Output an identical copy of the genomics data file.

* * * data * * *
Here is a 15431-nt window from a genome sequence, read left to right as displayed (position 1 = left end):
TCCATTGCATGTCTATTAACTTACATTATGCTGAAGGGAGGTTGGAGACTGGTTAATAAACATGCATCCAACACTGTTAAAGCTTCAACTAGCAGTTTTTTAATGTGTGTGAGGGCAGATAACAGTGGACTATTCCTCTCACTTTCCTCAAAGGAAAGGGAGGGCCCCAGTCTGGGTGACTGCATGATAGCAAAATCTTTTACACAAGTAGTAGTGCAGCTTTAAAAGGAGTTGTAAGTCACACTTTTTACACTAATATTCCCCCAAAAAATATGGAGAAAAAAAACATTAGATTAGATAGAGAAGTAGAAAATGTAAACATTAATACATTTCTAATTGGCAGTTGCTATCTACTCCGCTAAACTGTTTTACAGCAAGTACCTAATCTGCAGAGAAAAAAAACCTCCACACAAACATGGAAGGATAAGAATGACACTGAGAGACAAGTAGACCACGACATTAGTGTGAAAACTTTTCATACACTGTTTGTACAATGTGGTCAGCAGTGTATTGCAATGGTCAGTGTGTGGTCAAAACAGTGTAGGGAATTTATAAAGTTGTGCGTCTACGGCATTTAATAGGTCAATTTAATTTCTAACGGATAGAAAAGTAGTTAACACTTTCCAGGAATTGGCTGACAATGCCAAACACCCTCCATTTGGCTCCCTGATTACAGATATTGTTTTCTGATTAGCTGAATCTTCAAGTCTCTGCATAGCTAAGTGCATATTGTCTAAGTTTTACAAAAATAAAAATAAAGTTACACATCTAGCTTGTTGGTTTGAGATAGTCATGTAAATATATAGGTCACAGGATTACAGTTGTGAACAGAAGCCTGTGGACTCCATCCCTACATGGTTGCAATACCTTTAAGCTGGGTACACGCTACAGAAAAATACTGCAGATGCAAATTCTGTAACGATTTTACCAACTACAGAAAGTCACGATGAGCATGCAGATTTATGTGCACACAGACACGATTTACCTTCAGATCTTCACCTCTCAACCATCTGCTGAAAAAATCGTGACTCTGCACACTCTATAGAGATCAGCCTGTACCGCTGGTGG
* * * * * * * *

Here is a 15431-nt window from a genome sequence, read left to right as displayed (position 1 = left end):
TCCATTGCATGTCTATTAACTTACATTATGCTGAAGGGAGGTTGGAGACTGGTTAATAAACATGCATCCAACACTGTTAAAGCTTCAACTAGCAGTTTTTTAATGTGTGTGAGGGCAGATAACAGTGGACTATTCCTCTCACTTTCCTCAAAGGAAAGGGAGGGCCCCAGTCTGGGTGACTGCATGATAGCAAAATCTTTTACACAAGTAGTAGTGCAGCTTTAAAAGGAGTTGTAAGTCACACTTTTTACACTAATATTCCCCCAAAAAATATGGAGAAAAAAAACATTAGATTAGATAGAGAAGTAGAAAATGTAAACATTAATACATTTCTAATTGGCAGTTGCTATCTACTCCGCTAAACTGTTTTACAGCAAGTACCTAATCTGCAGAGAAAAAAAACCTCCACACAAACATGGAAGGATAAGAATGACACTGAGAGACAAGTAGACCACGACATTAGTGTGAAAACTTTTCATACACTGTTTGTACAATGTGGTCAGCAGTGTATTGCAATGGTCAGTGTGTGGTCAAAACAGTGTAGGGAATTTATAAAGTTGTGCGTCTACGGCATTTAATAGGTCAATTTAATTTCTAACGGATAGAAAAGTAGTTAACACTTTCCAGGAATTGGCTGACAATGCCAAACACCCTCCATTTGGCTCCCTGATTACAGATATTGTTTTCTGATTAGCTGAATCTTCAAGTCTCTGCATAGCTAAGTGCATATTGTCTAAGTTTTACAAAAATAAAAATAAAGTTACACATCTAGCTTGTTGGTTTGAGATAGTCATGTAAATATATAGGTCACAGGATTACAGTTGTGAACAGAAGCCTGTGGACTCCATCCCTACATGGTTGCAATACCTTTAAGCTGGGTACACGCTACAGAAAAATACTGCAGATGCAAATTCTGTAACGATTTTACCAACTACAGAAAGTCACGATGAGCATGCAGATTTATGTGCACACAGACACGATTTACCTTCAGATCTTCACCTCTCAACCATCTGCTGAAAAAATCGTGACTCTGCACACTCTATAGAGATCAGCCTGTACCGCTGGTGG